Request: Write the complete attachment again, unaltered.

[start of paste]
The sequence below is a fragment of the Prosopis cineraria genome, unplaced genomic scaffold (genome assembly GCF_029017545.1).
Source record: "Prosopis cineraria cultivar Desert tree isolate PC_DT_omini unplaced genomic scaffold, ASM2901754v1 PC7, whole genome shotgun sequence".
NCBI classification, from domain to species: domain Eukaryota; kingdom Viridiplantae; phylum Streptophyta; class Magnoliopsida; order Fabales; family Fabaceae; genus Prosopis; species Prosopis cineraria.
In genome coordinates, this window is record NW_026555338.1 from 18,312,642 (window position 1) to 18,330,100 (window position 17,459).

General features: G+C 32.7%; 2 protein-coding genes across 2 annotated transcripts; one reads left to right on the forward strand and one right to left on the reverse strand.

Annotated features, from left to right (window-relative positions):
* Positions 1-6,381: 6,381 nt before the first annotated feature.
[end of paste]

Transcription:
The sequence below is a fragment of the Prosopis cineraria genome, unplaced genomic scaffold (genome assembly GCF_029017545.1).
Source record: "Prosopis cineraria cultivar Desert tree isolate PC_DT_omini unplaced genomic scaffold, ASM2901754v1 PC7, whole genome shotgun sequence".
NCBI classification, from domain to species: domain Eukaryota; kingdom Viridiplantae; phylum Streptophyta; class Magnoliopsida; order Fabales; family Fabaceae; genus Prosopis; species Prosopis cineraria.
In genome coordinates, this window is record NW_026555338.1 from 18,312,642 (window position 1) to 18,330,100 (window position 17,459).

General features: G+C 32.7%; 2 protein-coding genes across 2 annotated transcripts; one reads left to right on the forward strand and one right to left on the reverse strand.

Annotated features, from left to right (window-relative positions):
* Positions 1-6,381: 6,381 nt before the first annotated feature.